PEDESTRIAN.TV has partnered with Swinburne University of Technology to give you a behind-the-scenes look at video game production.
If you’ve ever seen the TV series Mythic Quest on Apple TV, you probably think you know what it is like to work in the game creation industry. There are a lot of mind blowing ideas, designers who create amazing graphics in 24 hours, and people who are sitting in a dark room, testing the games before the fans. While it sounds incredibly fun, in the real world there is actually a lot more to it.
Of course, being an avid gamer is a bonus, but the industry is also innovative, creative, hardworking, and requires a combination of skills. If you are considering a career in the world of game design, we spoke to AndrÃ© Trevillian, a game and interactivity speaker from Swinburne University of Technology who explained to us what the fieldwork really looked like.
PEDESTRIAN.TV: Did you always know you wanted to work with video games, or is that something you fell into?
Andrew Trevillian: It was a passion for me when I was a teenager. At the time, there wasn’t much of a game industry in Victoria, so I studied graphic design. I spent many years working as a graphic designer and typographer and taught a bit as part of that as well. Then I moved on from there to game design.
I discovered this during my graphic design studies; I gained a lot of knowledge about photography and architecture which was very useful to me as a transferable skill set in game and level design.
PTV: Is studying game production in college different from what people expect it to be?
TO: There is a lot of collaboration between disciplines when you study or when you work in games. There are a variety of disciplines involved, from animation and user interface design, game design, programming, and audio. All kinds. So, a lot of people think when they plan to come to college to study games, that they will come in as a person of ideas. It will be a designer who will be the one to come up with the ideas and tell many others what to do. But that’s not how it works.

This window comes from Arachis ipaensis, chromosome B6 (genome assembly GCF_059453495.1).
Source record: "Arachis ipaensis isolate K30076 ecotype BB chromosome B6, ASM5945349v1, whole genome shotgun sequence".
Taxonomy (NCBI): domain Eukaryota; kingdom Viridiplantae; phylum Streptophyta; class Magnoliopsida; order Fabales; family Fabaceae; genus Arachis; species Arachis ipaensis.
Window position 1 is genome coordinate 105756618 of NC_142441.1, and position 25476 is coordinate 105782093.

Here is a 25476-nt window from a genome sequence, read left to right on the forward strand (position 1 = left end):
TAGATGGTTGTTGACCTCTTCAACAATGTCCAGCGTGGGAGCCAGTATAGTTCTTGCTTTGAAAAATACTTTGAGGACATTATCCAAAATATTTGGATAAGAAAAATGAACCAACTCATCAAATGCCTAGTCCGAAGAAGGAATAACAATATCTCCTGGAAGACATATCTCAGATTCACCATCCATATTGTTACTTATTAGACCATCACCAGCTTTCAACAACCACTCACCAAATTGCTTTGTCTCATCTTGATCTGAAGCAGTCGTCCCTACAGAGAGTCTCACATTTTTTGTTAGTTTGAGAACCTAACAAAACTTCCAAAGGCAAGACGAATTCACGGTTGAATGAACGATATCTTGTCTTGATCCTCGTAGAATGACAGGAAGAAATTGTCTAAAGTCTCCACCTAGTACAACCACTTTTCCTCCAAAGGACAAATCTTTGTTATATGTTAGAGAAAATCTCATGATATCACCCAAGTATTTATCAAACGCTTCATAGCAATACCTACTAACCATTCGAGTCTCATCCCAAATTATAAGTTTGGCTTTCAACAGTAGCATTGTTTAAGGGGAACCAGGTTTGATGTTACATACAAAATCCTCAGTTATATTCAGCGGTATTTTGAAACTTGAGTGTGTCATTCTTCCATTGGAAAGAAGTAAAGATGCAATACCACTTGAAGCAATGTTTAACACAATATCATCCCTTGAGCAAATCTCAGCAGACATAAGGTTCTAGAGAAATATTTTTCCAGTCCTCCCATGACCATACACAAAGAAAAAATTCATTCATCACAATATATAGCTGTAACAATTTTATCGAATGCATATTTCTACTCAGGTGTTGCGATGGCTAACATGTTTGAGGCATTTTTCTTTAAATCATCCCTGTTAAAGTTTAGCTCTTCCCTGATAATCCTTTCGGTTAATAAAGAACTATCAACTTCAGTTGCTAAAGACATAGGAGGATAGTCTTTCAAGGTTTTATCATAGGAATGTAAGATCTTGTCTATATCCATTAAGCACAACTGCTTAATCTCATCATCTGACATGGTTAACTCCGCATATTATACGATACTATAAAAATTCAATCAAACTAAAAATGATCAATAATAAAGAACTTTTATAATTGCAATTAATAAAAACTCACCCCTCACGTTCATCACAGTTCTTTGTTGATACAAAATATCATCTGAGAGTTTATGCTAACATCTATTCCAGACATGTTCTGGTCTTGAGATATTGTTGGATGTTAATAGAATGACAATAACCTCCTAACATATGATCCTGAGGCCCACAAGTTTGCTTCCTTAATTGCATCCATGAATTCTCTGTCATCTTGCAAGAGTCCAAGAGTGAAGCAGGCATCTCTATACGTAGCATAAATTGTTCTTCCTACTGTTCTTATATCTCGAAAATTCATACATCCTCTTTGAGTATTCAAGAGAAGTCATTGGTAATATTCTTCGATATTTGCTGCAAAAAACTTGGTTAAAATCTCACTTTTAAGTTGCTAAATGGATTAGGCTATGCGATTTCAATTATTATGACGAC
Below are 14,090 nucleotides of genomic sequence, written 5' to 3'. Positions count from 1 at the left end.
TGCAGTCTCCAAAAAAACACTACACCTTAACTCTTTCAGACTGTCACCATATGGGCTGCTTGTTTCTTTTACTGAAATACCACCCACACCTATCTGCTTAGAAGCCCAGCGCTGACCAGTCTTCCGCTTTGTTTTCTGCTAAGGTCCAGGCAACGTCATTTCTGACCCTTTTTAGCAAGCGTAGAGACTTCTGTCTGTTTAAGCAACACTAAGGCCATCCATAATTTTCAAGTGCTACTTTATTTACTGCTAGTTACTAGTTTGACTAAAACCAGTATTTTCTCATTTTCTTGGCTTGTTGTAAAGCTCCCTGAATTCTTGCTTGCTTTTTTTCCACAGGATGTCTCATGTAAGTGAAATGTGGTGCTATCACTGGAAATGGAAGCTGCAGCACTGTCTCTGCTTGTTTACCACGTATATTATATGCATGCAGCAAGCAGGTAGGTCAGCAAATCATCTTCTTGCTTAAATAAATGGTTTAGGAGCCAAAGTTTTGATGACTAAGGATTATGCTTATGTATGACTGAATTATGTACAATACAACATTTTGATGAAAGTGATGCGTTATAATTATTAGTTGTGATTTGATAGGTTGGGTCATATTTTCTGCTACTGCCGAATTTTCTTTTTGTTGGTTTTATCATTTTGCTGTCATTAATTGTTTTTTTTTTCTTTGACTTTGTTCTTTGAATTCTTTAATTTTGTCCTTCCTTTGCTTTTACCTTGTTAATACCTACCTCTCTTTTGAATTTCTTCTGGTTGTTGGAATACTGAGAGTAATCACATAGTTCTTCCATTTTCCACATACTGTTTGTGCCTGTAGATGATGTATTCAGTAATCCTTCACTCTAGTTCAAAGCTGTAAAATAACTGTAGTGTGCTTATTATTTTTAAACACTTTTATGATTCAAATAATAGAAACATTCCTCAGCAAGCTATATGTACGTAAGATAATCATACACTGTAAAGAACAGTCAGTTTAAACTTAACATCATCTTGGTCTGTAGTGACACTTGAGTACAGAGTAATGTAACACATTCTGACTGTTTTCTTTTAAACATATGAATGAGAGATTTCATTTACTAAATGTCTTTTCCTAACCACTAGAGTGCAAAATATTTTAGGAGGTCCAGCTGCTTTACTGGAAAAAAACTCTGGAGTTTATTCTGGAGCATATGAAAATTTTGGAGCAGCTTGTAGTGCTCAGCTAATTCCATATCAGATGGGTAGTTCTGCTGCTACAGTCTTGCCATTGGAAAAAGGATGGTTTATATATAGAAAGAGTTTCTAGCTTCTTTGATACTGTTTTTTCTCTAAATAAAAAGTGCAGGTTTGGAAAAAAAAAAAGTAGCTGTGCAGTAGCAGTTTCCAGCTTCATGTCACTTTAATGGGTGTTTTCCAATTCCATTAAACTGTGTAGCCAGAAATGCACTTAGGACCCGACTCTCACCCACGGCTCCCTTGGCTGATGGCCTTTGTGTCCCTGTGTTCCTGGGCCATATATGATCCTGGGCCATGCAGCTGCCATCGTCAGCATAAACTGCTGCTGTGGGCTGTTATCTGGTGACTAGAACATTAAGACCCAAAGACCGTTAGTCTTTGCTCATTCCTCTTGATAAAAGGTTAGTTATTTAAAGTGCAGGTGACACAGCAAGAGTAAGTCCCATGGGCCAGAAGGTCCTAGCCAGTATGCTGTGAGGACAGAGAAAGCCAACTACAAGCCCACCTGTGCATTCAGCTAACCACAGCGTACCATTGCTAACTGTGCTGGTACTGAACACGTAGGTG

People need to have a good understanding of a wide variety of skills and a deep understanding of one or two.
PTV: You teach game design and development. Why is it not called a “game”?
TO: Gambling is the pursuit of a leisure activity – you play video games. Game development is the professional activity of making games. One challenge that I think we have with the coming students is that playing video games doesn’t qualify you to work in video games. When I say “qualify”, [I mean] that does not prepare you. Having a great appreciation for games is good, it’s great. But it is a profession. It is a practice. And it is an artistic and creative practice. It is necessary to make this distinction.
The other thing about this word “gambling” is that it is also associated with gambling. So when we talk about the gambling industry in Australia we are talking about poker machines and casinos. But when we talk about the game development industry, we are talking about the practice of making games.
PTV: What’s the biggest misconception in game education?
TO: That you will come and you will graduate, and you will find [traditional] use. There is no guarantee you can make in the creative arts or game development industry. It’s a bit like teaching people to be in a band and release a record. You know, you get your animators, your artists, your programmers together, you put them in a room, and they develop a project and then that project is something that can be brought forward. Or maybe it’s something that’s canned or could be released, and it’s really a hit and it’s great. Or it’s out, and no one is buying it. And it’s not that good.
So really, this is a difficult area.
PTV: What advice would you give to someone who wants to work in the industry but may not have the skills to code or design games?
TO: Well, first of all, you can still develop those skills. We encourage students to get involved with independent developers in our local community. We encourage them to organize game jams, with 48 hour rapid prototyping events, usually based on a theme. And I always encourage my students to get involved in projects beyond what’s in the program, not only to make more connections in the industry, but also to create a stronger portfolio.
PTV: Is there anything else people should know about the Australian games industry and where it is heading?
TO: Only that nobody who tells you [where itâs headed] will be right. It is a volatile industry. It goes through cycles of boom and bust and cultural changes of direction that are very difficult to predict. So you want to be an adaptable person, or you want to develop the resilience that will make you an adaptable person.
Interested in learning to design games? Apply to Swinburne University of Technology and gain the skills to enter the world of game development.
Image: Mythic Quest